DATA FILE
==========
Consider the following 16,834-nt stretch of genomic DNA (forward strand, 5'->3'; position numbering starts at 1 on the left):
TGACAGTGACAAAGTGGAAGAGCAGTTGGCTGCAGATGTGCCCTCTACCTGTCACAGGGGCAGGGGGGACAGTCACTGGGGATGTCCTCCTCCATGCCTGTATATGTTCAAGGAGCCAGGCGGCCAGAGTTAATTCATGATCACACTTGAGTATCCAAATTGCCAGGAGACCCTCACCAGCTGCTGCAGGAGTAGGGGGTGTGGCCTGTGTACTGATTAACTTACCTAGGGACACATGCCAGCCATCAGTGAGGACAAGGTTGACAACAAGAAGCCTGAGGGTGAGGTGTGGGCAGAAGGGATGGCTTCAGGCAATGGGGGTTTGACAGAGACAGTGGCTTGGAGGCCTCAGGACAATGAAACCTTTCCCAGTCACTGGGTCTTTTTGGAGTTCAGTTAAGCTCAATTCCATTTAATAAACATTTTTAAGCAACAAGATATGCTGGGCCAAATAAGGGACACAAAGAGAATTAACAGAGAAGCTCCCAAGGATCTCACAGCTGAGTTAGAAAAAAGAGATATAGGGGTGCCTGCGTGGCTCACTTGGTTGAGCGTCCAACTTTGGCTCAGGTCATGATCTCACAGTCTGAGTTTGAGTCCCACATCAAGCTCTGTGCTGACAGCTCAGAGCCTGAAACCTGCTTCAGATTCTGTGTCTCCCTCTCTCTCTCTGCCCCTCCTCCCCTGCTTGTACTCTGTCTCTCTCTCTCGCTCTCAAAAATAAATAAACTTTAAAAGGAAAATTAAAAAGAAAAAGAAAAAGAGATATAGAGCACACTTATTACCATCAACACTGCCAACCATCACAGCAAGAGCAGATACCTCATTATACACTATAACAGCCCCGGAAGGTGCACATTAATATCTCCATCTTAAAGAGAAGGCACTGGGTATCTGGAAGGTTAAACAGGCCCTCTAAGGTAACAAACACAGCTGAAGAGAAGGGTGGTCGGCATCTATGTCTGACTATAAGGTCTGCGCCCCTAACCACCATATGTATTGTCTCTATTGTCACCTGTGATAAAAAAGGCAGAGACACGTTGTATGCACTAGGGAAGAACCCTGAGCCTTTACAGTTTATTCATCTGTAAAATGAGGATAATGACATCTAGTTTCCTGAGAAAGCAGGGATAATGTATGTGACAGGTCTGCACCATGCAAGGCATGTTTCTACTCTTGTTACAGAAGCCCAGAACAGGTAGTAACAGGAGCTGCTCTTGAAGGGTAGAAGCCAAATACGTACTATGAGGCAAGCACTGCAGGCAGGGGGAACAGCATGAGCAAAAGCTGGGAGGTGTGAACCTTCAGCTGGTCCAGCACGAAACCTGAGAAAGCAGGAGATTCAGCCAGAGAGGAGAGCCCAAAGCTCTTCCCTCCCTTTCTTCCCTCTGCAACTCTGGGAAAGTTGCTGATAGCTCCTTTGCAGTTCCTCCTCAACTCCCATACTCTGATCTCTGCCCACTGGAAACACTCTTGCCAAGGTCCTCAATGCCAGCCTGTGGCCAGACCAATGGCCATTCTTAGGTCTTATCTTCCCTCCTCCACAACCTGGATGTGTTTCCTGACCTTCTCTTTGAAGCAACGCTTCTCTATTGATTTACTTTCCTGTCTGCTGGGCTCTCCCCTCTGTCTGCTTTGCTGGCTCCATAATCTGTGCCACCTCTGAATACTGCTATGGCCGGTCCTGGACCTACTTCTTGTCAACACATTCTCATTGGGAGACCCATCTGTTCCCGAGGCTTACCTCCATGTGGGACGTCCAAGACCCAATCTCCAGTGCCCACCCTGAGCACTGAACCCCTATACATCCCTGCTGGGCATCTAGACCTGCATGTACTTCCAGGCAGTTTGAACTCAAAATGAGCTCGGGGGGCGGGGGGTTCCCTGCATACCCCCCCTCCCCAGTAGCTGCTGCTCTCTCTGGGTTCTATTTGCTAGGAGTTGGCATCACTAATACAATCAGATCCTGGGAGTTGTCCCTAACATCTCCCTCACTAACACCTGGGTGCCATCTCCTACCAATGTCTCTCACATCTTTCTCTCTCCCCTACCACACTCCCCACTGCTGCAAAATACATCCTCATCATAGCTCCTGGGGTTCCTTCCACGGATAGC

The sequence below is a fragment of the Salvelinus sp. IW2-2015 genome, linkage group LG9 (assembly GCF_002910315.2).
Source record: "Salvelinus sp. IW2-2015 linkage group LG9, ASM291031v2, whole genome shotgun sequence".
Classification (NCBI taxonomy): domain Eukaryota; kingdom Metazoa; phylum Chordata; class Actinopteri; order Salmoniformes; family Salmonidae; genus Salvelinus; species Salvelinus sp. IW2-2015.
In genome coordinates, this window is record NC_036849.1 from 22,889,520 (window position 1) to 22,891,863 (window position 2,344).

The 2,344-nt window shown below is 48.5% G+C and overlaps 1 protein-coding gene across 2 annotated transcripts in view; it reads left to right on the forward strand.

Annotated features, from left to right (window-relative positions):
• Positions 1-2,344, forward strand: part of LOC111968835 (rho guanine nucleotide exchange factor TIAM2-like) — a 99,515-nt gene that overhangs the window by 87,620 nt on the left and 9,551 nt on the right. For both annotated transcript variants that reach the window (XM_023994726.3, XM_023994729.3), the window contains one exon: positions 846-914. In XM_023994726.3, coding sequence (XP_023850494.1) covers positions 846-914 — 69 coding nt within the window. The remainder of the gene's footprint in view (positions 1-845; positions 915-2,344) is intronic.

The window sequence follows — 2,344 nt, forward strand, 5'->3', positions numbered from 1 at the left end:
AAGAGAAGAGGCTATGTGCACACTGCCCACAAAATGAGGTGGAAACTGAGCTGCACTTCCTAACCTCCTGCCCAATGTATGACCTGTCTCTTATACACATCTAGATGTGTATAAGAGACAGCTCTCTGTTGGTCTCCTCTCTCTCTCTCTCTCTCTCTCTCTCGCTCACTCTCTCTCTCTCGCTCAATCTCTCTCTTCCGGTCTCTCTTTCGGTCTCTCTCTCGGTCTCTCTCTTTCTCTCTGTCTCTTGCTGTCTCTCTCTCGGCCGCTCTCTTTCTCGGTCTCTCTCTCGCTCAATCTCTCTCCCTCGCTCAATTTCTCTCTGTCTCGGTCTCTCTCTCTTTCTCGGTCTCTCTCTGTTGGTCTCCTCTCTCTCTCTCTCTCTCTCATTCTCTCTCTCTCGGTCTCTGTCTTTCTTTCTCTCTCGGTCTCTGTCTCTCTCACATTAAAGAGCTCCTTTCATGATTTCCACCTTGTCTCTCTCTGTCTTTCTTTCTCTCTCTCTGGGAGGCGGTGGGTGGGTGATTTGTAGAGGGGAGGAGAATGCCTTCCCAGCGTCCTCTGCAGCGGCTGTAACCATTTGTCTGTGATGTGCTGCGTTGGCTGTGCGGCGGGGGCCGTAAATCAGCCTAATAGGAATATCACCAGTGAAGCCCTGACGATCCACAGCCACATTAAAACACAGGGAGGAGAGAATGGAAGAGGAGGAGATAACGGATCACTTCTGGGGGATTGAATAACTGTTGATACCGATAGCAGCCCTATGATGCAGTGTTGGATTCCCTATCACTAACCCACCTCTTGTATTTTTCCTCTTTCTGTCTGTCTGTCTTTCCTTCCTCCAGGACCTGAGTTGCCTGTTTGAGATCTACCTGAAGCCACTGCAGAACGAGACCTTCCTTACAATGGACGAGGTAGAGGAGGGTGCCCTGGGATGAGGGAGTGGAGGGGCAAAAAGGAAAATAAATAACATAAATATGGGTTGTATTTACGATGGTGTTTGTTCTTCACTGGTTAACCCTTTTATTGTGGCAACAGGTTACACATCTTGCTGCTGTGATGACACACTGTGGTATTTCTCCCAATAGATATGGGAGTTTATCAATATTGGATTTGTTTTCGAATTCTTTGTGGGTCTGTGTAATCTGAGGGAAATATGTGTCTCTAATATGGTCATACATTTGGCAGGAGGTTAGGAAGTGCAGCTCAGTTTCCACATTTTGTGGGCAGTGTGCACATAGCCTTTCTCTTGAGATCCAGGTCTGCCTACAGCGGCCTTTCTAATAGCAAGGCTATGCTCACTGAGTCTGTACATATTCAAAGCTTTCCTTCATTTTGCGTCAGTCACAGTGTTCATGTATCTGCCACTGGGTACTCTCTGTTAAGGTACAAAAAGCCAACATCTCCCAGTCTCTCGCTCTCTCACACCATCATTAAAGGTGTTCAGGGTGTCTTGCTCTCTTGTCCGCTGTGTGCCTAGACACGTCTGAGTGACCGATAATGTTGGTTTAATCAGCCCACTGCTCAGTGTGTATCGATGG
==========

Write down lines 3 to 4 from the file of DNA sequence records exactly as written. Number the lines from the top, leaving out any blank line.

The sequence below is a fragment of the Salvelinus sp. IW2-2015 genome, linkage group LG9 (assembly GCF_002910315.2).
Source record: "Salvelinus sp. IW2-2015 linkage group LG9, ASM291031v2, whole genome shotgun sequence".